Few people here blame Poughkeepsie for this year's unwelcome events. When Tawana Brawley told her racially fraught story 10 years ago, she was living in Wappingers Falls, a village south of Poughkeepsie. Yet Stephen Pagones, the former prosecutor who accused Ms. Brawley and three of her advisers of defaming him, brought his suit at the Dutchess County Courthouse in the city's heart. And news conferences staged here by the Rev. Al Sharpton and Brawley's two other advisers who were defendants in the case drew attention to regional race relations.
The eight slain prostitutes were found in a house just across the city border in a township that is also called Poughkeepsie. Yet, because most of the prostitutes worked a seedy stretch of the city's Main Street, the incident highlighted the city's attraction for poor urban and rural women looking for fast money or drugs.
But Patricia Barone, mother of Gina Barone, one of the victims, does not blame the city's drug and prostitution problems for her daughter's death.
"It's unfortunate that Kendall Francois had to pick Poughkeepsie to live in," said Barone, referring to the linebacker-sized suspect in whose house the victims were found. "Poughkeepsie is a lovely little city really trying to pull itself up."
Poughkeepsie has never taken offense when outsiders ridiculed its small-town, inelegant name. The city, whose name derives from a Wappinger Indian mouthful that means "reed-covered lodge by the little water place," was settled in 1687 by two Dutchmen.
By the late 19th century, Poughkeepsie, with new railroad connections, was a bustling manufacturing city. Proud city fathers like Matthew Vassar, who made his fortune as a brewer here, enhanced the city with their generosity. Vassar founded a women's college intended to rival Harvard in 1861.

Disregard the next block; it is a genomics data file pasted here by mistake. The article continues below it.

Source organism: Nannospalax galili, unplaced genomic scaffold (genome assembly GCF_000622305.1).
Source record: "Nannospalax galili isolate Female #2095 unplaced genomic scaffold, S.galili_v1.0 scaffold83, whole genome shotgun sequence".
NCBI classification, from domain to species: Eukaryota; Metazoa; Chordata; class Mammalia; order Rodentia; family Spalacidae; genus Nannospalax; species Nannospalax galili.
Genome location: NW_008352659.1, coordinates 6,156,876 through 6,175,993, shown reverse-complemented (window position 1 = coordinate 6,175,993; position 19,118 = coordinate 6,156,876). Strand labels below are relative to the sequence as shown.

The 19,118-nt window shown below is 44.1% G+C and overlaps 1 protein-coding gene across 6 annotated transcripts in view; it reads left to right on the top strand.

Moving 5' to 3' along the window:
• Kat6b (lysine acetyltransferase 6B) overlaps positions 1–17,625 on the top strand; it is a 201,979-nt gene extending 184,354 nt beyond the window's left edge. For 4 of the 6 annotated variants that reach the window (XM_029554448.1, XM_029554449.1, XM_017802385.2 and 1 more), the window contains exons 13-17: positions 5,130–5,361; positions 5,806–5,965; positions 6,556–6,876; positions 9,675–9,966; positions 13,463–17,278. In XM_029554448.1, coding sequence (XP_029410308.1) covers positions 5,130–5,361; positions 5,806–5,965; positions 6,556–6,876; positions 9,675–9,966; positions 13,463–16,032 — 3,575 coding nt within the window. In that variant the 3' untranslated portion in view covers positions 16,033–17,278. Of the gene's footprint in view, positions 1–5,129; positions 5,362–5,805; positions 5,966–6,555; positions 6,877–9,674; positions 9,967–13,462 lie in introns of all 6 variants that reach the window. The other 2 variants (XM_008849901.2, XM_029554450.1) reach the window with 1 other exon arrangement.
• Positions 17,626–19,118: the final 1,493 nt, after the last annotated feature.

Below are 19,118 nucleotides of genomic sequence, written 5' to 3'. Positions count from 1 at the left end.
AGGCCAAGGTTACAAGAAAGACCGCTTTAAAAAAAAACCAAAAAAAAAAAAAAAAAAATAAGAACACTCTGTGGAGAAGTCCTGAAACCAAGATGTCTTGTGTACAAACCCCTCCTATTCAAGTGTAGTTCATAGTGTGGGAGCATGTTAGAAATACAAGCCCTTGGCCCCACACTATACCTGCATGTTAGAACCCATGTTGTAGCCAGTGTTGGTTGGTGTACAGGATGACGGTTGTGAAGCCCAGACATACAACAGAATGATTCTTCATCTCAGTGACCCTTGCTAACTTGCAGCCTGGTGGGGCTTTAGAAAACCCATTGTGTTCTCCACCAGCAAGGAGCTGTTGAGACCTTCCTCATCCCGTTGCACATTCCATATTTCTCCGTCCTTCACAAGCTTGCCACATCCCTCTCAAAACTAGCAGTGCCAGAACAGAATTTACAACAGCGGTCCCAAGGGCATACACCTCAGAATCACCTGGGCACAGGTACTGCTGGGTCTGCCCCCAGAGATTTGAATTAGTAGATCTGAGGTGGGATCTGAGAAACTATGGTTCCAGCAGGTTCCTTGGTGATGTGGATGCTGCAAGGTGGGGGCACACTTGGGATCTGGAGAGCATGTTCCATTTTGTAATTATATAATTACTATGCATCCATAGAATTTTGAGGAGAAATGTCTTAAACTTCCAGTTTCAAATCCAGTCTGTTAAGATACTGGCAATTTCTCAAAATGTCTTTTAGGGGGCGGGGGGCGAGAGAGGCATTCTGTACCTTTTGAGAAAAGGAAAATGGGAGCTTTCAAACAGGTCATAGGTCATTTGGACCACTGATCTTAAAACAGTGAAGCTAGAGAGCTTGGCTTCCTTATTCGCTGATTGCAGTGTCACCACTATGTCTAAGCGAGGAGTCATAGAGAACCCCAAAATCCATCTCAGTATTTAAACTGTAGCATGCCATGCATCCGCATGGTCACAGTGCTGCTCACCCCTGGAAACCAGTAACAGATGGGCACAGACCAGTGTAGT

The prosperity lingered until mid-century, with employers like the Smith Brothers' plant, Schatz Federal Bearings, which made the ball bearings used in military gun turrets, and Western Printing and Lithography, which printed Golden Books for children.
But the decline of American manufacturing transformed Poughkeepsie just as it transformed other river cities like Beacon, Newburgh, and Kingston. Many white working-class people left the city, said Norman Fainstein, Vassar's dean of faculty and an urban sociologist. The long-rooted black community and the newer black migrants from the South generally stayed put. Today almost a third of the city's residents are black with a small but growing number of Mexican immigrants.
Tale of three cities
Though some Poughkeepsians believe the small scale of the city makes for cordial contacts across racial lines, Barbara Jeter Jackson, one of two blacks on the eight-member legislative Common Council, is disturbed that there are so few black workers on the city's work force.
Poughkeepsie's story today is practically a tale of three cities a partly industrial south side, a still genteel north side and a patchwork downtown that is graced with isolated jewels like the Roosevelt-era post office.
A visitor to a three-block pedestrian mall on Main Street can find an anachronistic gem like Mary H. Abdoo's bridal shop, where for 47 years customers from all over the Northeast have tried on wedding dresses amid rose plush drapery and wrought-iron seats. But the Main Street pedestrian mall, where traffic was blocked off on the misguided notion that it would make shopping more convenient, is now marked by empty storefronts.
Mayor Lafuente has made a revival of Poughkeepsie's largely abandoned waterfront, with parks, shops and restaurants, the centerpiece of her restoration plans. That will require a mix of government and private funds. She also wants to reopen the Main Street pedestrian mall to traffic. She pointed out dozens of tumbledown buildings slated for renovation, including a downtown row of 20 Queen Anne-style houses and nearby storefronts that will be restored, with government financing.
Like other Poughkeepsians, Police Chief Ronald Knapp appears defensive about the city's problems. The discovery of the slain prostitutes, he said, came after his department reduced the number of murders from six in 1996 to one in 1998, with officers beginning to focus on such matters as rowdy college parties.